In December I wrote "Setting Up the Japan Panic Trade," and this article updates the situation. The Japanese have conjured a true end game that should implode the country in a manner of a few months. In the prior article, I reviewed the fundamentals of Japan's Hari Kari-style fiscal and economic policy. Although it plans on doubling the monetary base ($80 bn per month) by the end of 2014, the game won't go on that long. This will play out around both the currency and the JGB, as any one with half a brain will pull their wealth out of the country. It's an invitation for cascading capital flight.
Indeed, the very night that the BoJ launched its new money printing program, the JGB 10-year spiked to a 35 bps yield then reversed down to 65 bps, reversed again to recover to 45 and ended up around 55. Then Sunday night as I prepared to post, the range was 144.24-145.30 with the yield spiking up and down again, recovering no doubt on BoJ intervention while the Yen swooned hard again.
This market looks like an out of control kamikaze. That's a lot of daily volatility for a vehicle that yields around 50 bps per year. A new and very different risk-reward Keynesian end-game regime is at hand. I've been "warm-up trading" the JGB with some initial and mostly lucky success. But the bottom line is I think the trend will be much higher yields.
This trade is also bound to attract the interests of speculative pools, that would likely facilitate an attack on the both the currency and the JGB, but especially the JGB. Japanese institutions and individuals can then do the absurd exercise of determining if their exposure is really worth the risk.
With the Yen rout on, the question is where does the money go? I say it flees Japan in the form of capital flight. Unfortunately, the average Japanese citizen without substantial assets will be poorer, as the cost of living will be rising while their incomes continue to lag. Meanwhile, as Kyle Bass states, bad price signals will further erode their real economy and spook the population. Kyle Bass weighs in on the risk and seems to be emphasizing that the moment is near when Japan loses control of its rates.
The path of this Japanese money will be bizarre and might initially be more race-to-the-bottom activity. There was a purchasing frenzy of Italian bonds last week emanating out of Japan, which of course is nutty behavior. Elsewhere in the Potemkin Village, South African bonds also got a nice bid. Read "South Africa Heading for Collapse" and I think you'll get the picture. In other words, the Japanese Hari Kari multitude will enter the financial history books as the biggest bagholders of all time.
The question now is what will happen when and if Japanese households panic? At the end of last year, Japanese households held 1,515 trillion yen in assets (now equal to $15.5 trillion and dropping like a stone). Even if they don't panic, will Japanese investors be quite so keen on a 0.50% yield in a 2% or 3% inflationary environment? The trend on this was poor even before Abe's experiment.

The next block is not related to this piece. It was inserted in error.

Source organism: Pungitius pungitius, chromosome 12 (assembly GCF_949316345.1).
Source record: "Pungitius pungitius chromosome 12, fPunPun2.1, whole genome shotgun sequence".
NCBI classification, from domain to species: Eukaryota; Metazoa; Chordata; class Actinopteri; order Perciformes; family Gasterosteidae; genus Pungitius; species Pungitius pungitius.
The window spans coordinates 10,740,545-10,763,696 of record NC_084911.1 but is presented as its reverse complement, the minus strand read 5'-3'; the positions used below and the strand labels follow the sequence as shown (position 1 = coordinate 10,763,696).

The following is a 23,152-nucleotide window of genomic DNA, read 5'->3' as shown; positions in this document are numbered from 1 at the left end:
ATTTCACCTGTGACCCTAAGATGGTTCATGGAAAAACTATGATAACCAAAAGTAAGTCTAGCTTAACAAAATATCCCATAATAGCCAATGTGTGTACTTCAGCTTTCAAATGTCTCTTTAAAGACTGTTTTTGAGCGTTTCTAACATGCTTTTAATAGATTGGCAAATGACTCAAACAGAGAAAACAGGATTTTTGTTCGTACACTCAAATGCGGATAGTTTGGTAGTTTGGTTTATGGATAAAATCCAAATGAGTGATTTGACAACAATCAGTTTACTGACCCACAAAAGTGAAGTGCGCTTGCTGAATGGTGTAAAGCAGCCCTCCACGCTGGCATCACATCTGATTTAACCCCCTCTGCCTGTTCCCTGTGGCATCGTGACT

Beyond inflation, another question is where will Mrs. Watanabe run to if there's an inflation panic and growing concern about banks in that country. If Japanese banks, which are heavily exposed to JGB, get even more shaky, it could accelerate into a bank run.
Unless the fictitious capital represented by 14 trillion in JGB is quickly destroyed and goes to money heaven, the Japanese investor class will be running all over looking for a safety valve. Therefore, the JGB yield should be carefully monitored because once rates start spiking, Japan's government will be overwhelmed by a fully sprung debt trap - fiscally, Japan already spends a third of its tax revenues on interest payments - and huge losses in JGB assets will be incurred. If the bond yield rises to 2%, the interest expense alone will surpass the total expected tax revenue of 42.3 trillion yen. This will have game-changing ramifications globally.
For those wishing to try the Japanese Hari-Kari trade, the sequence to playing the end-game is to consider to what degree Mrs. Watanabe can get out of the burning house before the wealth, held in fictitiously priced Japanese assets, is destroyed. The process will likely occur simultaneously, as the capital flight becomes the causa proxima of the JGB-Yen bust. But as financial institutions collapse, a large portion of these assets will go to money heaven. The various trades to utilize would be in three sets.
The first set is to short Yen, but this is now very crowded. The second is to short JGB. I think the second trade is now the timely one. These actually trade with good liquidity, but mostly at night via mini-futures on the Singapore Exchange. I trade them with my Options Express account with Charles Schwab. The third, perhaps, would be gold.
Gold has been a sideshow for Japanese retail. But there are signs that interest is increasing from an almost non-existent level ("Gold Lures Japanese Pension Funds"). Still, the change is halting so far as there is something fundamentally wrong with the Japanese thinking and sistema, and, yes, Hari Kari describes it.
In the past, Mrs. Watanabe has been a carry trader, borrowing in yen to purchase higher-yielding currencies, such as the Brazilian Reis, Aussie Dollar and Turkish Lira. But getting involved in the Japanese renting of bonds of other insolvent countries doesn't really interest me, so my fundamental trades here are gold and short JGB.